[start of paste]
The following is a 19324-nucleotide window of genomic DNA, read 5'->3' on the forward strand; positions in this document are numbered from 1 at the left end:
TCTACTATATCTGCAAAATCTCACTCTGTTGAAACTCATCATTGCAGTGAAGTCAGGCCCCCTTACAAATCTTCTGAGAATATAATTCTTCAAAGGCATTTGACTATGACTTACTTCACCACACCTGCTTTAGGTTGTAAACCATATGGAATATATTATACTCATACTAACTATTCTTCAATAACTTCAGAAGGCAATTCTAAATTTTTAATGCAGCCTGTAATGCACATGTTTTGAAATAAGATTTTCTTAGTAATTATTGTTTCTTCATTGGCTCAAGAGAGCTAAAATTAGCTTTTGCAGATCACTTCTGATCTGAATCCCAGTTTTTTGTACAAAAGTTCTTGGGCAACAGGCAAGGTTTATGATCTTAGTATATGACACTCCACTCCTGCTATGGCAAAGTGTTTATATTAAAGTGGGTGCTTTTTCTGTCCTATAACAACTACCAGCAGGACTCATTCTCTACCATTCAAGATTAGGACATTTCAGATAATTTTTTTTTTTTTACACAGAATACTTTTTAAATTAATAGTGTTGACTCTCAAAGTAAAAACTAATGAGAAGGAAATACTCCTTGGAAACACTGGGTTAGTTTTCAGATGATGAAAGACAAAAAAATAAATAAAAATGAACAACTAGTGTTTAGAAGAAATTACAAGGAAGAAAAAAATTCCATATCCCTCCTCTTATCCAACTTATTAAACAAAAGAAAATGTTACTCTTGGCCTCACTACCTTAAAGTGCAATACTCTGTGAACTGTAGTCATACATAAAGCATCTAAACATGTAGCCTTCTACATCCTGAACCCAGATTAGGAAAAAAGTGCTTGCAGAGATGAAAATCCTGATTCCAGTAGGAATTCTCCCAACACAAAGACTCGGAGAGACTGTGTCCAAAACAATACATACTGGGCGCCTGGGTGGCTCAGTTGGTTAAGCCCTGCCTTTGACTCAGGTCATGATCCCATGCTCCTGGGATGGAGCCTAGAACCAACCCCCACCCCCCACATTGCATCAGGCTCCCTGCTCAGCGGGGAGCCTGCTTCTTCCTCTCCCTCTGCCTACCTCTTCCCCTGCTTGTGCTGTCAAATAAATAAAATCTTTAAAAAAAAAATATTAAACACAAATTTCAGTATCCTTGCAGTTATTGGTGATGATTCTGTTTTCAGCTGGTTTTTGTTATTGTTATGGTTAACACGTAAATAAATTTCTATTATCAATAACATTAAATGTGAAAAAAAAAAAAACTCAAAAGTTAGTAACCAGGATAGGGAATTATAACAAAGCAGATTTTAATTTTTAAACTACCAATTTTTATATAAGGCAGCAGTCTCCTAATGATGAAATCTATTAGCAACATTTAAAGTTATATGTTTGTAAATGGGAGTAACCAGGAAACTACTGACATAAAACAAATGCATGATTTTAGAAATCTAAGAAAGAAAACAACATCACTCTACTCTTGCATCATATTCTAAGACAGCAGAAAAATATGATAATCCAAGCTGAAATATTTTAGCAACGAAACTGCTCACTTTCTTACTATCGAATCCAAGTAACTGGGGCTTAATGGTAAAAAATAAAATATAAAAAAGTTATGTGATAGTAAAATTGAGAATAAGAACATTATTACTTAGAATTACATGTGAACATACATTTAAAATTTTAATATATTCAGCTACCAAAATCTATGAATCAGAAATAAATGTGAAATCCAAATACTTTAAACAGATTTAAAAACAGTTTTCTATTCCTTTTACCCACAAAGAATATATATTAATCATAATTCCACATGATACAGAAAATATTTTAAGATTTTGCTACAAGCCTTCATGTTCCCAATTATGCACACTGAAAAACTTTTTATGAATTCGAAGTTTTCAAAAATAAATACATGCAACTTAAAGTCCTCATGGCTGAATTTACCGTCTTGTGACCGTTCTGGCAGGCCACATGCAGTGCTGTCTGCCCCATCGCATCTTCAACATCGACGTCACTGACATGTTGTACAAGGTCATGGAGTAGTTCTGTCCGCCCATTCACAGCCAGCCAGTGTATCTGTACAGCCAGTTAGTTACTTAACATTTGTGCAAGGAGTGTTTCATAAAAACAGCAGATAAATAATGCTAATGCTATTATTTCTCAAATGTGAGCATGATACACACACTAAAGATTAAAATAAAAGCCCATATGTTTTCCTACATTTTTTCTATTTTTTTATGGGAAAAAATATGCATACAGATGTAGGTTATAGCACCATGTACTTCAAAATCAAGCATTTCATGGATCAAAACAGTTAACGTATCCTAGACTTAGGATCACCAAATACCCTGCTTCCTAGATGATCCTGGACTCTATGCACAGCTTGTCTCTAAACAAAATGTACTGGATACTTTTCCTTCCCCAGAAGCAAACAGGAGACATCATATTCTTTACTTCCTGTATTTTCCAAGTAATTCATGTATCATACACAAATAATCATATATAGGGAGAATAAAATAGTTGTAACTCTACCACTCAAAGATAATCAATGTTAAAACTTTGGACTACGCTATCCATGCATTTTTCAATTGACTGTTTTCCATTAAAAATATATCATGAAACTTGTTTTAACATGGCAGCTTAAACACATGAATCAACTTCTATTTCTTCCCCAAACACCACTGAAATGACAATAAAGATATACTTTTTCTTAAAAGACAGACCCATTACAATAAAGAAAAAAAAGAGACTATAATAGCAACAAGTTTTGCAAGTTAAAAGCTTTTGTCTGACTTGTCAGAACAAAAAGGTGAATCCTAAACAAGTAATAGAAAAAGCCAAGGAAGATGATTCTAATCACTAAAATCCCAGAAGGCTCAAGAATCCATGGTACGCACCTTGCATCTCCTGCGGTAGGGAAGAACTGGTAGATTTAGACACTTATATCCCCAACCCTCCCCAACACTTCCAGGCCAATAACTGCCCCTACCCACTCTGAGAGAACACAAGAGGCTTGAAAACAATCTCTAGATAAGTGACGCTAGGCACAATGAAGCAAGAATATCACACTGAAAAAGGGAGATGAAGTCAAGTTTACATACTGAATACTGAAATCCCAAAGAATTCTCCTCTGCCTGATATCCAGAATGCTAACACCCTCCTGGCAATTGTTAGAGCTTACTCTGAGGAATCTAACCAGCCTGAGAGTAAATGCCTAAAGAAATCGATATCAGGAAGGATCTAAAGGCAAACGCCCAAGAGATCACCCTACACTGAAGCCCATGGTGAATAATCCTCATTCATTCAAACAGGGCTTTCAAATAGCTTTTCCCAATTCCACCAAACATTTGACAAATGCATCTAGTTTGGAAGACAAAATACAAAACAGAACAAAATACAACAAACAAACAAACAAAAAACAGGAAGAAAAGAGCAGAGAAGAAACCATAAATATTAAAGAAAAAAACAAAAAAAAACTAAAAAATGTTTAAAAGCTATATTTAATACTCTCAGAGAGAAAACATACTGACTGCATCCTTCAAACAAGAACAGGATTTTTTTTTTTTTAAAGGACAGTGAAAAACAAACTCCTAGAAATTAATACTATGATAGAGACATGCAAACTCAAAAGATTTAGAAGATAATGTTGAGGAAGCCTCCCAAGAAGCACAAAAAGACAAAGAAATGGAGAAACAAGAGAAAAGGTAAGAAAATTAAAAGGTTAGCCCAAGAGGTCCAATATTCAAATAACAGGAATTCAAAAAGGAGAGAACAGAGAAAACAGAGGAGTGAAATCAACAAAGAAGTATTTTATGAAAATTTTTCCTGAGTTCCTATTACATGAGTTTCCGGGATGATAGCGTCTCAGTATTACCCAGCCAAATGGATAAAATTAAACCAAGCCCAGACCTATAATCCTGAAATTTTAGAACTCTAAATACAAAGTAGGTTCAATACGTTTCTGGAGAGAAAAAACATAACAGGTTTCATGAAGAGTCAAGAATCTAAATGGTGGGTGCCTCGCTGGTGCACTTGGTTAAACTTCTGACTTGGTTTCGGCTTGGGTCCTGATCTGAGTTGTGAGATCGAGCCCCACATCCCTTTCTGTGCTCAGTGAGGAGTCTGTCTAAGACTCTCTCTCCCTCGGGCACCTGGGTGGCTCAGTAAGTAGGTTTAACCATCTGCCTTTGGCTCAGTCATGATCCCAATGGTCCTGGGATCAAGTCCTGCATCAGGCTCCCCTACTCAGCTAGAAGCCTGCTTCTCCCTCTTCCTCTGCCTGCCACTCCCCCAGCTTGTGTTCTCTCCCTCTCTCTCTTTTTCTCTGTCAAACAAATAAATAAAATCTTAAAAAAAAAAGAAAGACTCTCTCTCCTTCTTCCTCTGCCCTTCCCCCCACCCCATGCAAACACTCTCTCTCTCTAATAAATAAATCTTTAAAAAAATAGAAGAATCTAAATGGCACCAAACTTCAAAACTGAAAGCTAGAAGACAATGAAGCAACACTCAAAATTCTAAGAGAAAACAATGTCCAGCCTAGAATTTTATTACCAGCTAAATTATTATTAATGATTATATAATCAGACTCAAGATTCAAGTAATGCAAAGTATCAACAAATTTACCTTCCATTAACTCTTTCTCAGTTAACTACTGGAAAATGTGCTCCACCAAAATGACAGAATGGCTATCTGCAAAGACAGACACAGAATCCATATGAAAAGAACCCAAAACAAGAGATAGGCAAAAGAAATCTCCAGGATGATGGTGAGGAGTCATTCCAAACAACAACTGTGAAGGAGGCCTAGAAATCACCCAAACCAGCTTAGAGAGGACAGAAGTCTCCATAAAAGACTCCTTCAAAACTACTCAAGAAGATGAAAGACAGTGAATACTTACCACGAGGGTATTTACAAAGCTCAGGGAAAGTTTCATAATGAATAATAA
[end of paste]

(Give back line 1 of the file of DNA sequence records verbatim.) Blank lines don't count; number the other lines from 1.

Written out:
The following is a 19324-nucleotide window of genomic DNA, read 5'->3' on the forward strand; positions in this document are numbered from 1 at the left end: